Production reached $1 billion the next year, “almost entirely on war goods,” we wrote. GE has remained a key arm in America’s military-industrial complex over the succeeding eight decades, and that will be a focus after the spinoffs.
The company’s postwar consumer outlook was also bright, with pent-up demand for “such items as refrigerators, radios, vacuum cleaners, etc.,” according to Barron’s.
By 1951, GE was churning out more than 200,000 products, “ranging from small Christmas tree lamps to giant steam turbines,” Barron’s reported, and its J47 jet engine was a workhorse of the skies. “It is still a vigorous organization despite 60 years of growth.”
In 1960, GE established General Electric Credit Corp. to offer customer financing. By 1975, though, 95% of GECC’s financings had “nothing to do with GE television sets, refrigerators, or electric frying pans,” Barron’s wrote, while its $4.3 billion in assets compared “with GE’s own total assets of $9.3 billion.”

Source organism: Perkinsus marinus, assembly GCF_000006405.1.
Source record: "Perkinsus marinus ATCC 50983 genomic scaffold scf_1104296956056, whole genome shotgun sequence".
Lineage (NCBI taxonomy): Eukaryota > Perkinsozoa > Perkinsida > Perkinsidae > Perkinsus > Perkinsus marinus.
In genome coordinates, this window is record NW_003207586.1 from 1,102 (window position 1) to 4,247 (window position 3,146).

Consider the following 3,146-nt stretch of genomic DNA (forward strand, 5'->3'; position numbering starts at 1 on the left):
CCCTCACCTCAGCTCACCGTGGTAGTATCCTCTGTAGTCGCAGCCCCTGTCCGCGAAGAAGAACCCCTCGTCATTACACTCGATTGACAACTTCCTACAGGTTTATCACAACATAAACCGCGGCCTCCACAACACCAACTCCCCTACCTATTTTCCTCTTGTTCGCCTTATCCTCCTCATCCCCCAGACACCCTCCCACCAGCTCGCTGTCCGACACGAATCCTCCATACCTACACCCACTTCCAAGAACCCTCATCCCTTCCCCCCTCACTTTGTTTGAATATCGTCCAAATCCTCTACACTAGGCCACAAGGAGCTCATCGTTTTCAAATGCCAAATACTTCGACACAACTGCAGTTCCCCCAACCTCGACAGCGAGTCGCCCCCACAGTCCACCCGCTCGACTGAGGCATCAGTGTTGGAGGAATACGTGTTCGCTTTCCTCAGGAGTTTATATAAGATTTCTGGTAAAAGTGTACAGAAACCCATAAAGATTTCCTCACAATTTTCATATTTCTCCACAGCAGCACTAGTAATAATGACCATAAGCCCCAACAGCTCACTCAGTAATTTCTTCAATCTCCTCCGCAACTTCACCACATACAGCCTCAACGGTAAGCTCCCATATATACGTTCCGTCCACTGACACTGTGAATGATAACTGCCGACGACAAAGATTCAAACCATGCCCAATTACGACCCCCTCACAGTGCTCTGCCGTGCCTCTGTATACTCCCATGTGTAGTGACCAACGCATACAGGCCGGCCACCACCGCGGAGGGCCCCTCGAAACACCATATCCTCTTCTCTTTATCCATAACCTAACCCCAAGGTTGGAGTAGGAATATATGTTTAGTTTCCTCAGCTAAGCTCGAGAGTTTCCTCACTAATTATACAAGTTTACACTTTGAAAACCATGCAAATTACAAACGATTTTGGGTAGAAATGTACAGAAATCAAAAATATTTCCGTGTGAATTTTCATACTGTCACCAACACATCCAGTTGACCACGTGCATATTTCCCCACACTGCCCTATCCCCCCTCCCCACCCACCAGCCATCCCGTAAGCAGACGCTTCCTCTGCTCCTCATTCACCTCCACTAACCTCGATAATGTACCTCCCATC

This was the start of a new era for GE, confirmed in 1981 with the ascension to CEO of John F.—not yet “Jack”—Welch. In his first analysts’ call, Welch’s plan “came out loud and clear,” Barron’s wrote: “be more aggressive—not loath to use a little more leverage if need be to finance its growth.”Aggressive, Welch was. GE’s $6.3 billion cash reacquisition of RCA in 1985 was the “largest non-oil deal in history,” Barron’s wrote. A year later, GE bought Kidder Peabody for $600 million, leading to scandal and losses. And GE Capital, the renamed finance company, grew larger and more essential.Under Welch—